Gary Gensler Says SEC is ‘Doing Work’ on Bitcoin ETF Filings

Joshua Ramos
Source: CNBC

The agency’s chair, Gary Gensler, has said that the US Securities and Exchange Commission (SEC) is “doing work” on the host of Spot Bitcoin ETF filings they’ve received. Subsequently, when speaking with Bloomberg, Gensler said that he would not “pre-judge” applications.

The quest to get the first spot Bitcoin ETF approved in the United States has been long. Yet, there remains optimism that the agency will deviate from its string of rejections. Mike Novogratz recently stated his belief that approval would arrive at some point in 2023.

However, Gensler refused to comment on the Grayscale court case that made a landmark ruling last month. The courts ruled against the agency, requiring a re-evaluation of the previous rejection of Grayscale’s application to convert its Bitcoin trust into an exchange-traded fund.

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Gensler Comments on SEC’s Evaluation of Bitcoin ETF Filings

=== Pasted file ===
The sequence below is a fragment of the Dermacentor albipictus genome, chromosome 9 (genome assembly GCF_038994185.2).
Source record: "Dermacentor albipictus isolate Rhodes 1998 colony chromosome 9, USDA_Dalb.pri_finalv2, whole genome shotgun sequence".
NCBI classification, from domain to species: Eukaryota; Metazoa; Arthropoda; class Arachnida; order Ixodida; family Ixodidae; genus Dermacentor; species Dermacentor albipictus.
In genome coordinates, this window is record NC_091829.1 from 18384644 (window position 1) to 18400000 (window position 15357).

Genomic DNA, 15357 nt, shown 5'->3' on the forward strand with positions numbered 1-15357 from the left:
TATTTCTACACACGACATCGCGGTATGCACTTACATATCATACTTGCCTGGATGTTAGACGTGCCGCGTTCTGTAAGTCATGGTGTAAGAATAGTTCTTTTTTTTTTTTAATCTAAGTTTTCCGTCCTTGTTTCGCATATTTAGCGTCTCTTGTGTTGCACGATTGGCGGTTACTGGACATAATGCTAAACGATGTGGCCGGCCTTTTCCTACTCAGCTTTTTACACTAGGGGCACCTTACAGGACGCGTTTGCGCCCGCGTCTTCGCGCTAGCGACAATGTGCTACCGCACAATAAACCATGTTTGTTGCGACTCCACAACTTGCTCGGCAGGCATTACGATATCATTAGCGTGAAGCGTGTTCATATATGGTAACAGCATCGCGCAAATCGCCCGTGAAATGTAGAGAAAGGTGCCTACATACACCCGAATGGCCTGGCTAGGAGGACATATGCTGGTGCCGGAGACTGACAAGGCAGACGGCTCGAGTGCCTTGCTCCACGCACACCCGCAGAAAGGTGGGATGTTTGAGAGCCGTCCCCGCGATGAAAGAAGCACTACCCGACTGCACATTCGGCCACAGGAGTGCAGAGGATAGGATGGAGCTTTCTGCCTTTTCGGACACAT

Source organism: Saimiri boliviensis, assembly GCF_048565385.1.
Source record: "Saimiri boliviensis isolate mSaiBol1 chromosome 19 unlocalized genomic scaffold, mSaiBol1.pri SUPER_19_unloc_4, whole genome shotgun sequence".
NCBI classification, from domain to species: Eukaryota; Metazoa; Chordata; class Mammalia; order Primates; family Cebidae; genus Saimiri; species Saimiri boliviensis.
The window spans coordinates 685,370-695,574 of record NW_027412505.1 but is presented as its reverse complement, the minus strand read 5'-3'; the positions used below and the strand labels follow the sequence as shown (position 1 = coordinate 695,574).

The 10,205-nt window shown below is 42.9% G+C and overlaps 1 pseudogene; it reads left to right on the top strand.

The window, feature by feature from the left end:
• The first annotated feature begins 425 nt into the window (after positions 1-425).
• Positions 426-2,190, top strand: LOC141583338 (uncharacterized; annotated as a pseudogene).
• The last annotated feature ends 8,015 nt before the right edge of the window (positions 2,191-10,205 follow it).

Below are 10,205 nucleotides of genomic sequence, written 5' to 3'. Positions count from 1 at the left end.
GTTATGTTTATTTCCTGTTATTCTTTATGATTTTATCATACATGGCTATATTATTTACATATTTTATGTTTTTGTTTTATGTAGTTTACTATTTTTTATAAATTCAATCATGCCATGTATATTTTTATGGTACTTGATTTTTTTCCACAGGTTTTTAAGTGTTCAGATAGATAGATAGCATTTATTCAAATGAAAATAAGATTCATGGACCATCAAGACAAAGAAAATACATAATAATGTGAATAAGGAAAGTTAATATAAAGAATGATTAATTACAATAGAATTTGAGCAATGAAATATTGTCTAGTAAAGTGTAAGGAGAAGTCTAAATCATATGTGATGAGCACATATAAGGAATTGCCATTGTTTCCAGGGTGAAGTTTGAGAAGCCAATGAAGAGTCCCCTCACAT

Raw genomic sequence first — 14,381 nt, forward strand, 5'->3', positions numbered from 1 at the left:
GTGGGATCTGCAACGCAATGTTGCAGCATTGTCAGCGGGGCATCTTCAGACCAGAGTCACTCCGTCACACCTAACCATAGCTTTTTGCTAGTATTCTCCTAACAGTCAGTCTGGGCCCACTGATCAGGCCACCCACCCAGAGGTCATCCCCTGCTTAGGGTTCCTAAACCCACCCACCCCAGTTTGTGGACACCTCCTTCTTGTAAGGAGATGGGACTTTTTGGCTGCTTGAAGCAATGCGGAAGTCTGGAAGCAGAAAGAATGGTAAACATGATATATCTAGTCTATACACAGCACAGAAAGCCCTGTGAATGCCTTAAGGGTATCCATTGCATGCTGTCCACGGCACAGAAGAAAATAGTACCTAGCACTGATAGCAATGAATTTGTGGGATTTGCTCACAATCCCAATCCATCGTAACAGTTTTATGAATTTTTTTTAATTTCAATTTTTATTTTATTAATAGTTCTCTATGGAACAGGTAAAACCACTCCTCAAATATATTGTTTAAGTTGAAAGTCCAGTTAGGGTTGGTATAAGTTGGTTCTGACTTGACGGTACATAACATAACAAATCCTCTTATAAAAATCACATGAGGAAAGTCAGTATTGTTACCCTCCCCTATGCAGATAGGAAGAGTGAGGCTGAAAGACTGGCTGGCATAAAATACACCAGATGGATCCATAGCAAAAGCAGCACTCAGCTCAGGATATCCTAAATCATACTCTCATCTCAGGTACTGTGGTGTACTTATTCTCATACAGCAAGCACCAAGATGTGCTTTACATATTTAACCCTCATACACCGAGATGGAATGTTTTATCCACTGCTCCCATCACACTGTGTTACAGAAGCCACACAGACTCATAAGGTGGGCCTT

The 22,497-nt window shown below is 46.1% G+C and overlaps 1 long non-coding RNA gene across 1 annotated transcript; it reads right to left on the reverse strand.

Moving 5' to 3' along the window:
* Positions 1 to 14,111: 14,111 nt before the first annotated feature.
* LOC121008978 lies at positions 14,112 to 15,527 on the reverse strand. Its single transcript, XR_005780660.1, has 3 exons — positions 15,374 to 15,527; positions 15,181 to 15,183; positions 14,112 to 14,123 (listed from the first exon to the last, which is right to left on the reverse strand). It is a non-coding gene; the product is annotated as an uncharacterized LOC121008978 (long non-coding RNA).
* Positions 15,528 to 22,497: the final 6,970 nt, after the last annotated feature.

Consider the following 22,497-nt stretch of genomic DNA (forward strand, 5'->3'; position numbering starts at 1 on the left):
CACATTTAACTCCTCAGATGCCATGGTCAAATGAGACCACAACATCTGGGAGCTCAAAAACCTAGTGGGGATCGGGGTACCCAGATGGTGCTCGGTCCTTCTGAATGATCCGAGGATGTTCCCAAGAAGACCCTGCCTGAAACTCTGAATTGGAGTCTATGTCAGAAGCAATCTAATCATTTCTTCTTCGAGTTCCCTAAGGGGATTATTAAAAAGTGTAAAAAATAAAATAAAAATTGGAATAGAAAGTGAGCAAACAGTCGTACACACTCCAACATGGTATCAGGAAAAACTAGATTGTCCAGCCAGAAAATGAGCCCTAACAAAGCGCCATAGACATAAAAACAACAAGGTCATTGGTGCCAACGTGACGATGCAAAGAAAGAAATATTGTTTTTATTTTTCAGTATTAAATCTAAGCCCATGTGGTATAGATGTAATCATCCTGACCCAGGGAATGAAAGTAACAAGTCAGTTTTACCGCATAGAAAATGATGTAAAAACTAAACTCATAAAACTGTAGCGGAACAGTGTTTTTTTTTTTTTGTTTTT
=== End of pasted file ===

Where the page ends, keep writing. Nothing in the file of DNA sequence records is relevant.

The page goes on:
The digital asset industry has seen a host of companies seek the creation of the United States’ first-ever spot Bitcoin ETF. Yet, the SEC has been entrenched in its position against its creation. However, traditional finance firms like Fidelity and BlackRock have still sought to submit applications that could sway their opinions.

Now, speaking to Bloomberg, the agency chair, Gary Gensler, has said that the agency is “doing work” on the Bitcoin ETF applications. Moreover, during the interview, he stated that he would not “pre-judge” during the process. Thereafter, Gensler refused to comment on this agency’s court defeat to Grayscale, in which the rejection of their application would be rescinded.

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“What we have in front of us, just so that the viewing public understands, we have not one, but multiple; I think its eight or ten filings that the staff, and ultimately the Commission, is considering,” Gensler told Bloomberg. When an asset manager is seeking to take something public, these exchange-traded products need to register with the SEC, and they go through a filing somewhat similar to going public, like an IPO.”

Additionally, Gensler stated that the agency’s Division of Corporation Finance and Division of Trading and Markets look at the filings and give feedback. Then, he noted that the Disclosure Review Team will give their opinion in what he called a “time-tested process that goes back decades.”